Judith Sloane (The Australian, 31/5) makes much use of the term “flexible”, which in the free-market lexicon is Orwellian code for “employer calls the shots”, because in practice a negotiation between individual workers and their employer is going to be very one-sided. Sloane describes this as “modern”, but “feudal” would be more descriptive.
It is for this very reason that workers form into unions, who are then in a position to negotiate on a more equal footing. And rather than fight the same battles over and over, both sides agree to set down awards. If awards were abolished altogether as Sloane wishes, the only way to stop them re-emerging would be to introduce undemocratic anti-union legislation. This is far too high a price for “flexibility”.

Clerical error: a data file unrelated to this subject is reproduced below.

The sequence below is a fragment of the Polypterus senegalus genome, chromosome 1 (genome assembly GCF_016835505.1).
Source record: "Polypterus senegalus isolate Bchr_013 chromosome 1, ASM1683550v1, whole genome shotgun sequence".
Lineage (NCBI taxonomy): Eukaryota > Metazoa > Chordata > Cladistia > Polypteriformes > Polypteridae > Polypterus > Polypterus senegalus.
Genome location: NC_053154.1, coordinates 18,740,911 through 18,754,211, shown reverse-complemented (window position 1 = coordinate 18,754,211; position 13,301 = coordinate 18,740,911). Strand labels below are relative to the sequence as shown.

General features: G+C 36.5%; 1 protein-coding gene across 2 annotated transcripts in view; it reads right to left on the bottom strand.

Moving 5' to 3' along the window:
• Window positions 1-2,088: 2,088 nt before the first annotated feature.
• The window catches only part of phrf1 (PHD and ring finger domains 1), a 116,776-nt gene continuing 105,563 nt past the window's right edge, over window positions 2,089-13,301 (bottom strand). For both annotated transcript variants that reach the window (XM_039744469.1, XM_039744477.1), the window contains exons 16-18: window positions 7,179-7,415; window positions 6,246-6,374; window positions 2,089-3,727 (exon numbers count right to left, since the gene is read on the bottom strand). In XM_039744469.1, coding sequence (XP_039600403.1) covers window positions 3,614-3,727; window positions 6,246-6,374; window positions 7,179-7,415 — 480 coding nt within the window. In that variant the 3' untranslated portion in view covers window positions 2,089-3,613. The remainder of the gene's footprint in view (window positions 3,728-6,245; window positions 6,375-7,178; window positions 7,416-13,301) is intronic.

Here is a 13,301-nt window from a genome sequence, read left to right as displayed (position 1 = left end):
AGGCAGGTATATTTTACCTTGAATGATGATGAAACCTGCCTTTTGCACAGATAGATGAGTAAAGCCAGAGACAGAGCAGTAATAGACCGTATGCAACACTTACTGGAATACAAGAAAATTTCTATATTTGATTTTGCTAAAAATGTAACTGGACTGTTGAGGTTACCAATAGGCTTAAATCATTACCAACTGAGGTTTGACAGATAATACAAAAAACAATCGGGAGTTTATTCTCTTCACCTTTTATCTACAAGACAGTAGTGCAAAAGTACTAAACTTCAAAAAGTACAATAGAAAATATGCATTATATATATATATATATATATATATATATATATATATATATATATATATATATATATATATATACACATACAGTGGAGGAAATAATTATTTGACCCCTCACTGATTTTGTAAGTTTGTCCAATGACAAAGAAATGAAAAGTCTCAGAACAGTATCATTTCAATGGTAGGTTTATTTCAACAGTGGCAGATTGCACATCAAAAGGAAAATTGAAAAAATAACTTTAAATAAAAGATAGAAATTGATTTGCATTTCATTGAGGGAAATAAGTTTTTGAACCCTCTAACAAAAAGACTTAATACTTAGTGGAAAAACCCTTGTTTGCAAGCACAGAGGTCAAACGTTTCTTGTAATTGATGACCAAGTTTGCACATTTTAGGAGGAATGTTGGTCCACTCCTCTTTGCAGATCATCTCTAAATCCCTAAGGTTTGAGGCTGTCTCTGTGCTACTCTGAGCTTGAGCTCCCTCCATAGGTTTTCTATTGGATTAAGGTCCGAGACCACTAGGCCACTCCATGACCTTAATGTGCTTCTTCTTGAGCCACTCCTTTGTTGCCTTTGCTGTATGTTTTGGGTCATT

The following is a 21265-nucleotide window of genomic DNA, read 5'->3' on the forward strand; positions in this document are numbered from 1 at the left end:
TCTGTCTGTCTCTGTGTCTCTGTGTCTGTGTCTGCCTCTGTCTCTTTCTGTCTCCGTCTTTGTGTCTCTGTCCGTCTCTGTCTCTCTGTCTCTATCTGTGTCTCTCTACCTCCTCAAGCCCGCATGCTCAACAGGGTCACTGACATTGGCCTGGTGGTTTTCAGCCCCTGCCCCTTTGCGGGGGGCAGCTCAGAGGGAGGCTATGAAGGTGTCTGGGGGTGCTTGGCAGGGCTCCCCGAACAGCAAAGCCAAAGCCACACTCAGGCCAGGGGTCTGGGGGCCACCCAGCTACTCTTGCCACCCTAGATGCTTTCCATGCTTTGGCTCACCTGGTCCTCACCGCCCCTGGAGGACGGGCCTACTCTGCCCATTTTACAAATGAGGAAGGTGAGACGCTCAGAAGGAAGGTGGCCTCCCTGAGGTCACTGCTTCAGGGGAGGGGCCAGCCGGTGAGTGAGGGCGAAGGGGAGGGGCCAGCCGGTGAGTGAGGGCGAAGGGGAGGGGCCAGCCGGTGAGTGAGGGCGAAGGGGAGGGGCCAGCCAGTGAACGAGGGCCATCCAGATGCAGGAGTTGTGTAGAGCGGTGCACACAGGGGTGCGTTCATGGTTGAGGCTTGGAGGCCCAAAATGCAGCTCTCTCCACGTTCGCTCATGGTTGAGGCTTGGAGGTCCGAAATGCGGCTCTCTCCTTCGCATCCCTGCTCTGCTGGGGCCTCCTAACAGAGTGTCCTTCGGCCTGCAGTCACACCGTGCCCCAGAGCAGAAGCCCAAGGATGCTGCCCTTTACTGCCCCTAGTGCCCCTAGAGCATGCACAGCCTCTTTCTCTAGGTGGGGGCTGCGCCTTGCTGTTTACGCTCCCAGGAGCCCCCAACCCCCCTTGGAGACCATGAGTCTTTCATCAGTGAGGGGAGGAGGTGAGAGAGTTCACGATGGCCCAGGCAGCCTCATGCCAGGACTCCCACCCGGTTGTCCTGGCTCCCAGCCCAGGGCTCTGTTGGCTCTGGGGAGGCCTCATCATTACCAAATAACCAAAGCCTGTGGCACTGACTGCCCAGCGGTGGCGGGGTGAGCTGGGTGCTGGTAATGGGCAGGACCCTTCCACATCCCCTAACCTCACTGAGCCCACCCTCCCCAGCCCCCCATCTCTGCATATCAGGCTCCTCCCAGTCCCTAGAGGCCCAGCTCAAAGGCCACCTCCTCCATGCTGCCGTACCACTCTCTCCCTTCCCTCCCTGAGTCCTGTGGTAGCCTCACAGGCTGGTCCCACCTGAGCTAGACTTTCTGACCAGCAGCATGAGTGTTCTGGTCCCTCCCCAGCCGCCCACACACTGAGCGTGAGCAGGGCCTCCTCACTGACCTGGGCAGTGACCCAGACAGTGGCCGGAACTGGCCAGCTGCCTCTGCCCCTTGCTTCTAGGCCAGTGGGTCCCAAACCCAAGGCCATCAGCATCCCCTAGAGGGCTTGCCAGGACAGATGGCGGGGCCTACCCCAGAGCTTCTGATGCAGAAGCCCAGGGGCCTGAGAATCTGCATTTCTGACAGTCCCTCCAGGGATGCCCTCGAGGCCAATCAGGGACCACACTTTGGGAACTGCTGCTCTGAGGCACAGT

Clearly it has been a long time since Sloane has worked for anyone else, if she really believes the labour market has become more inflexible. What is actually happening out here is very different: permanent jobs are disappearing and being replaced by casual jobs, casual jobs in turn are being turned into phoney contractor arrangements so employers can sidestep their obligations, and dump their entrepreneurial risk onto their employees’ laps.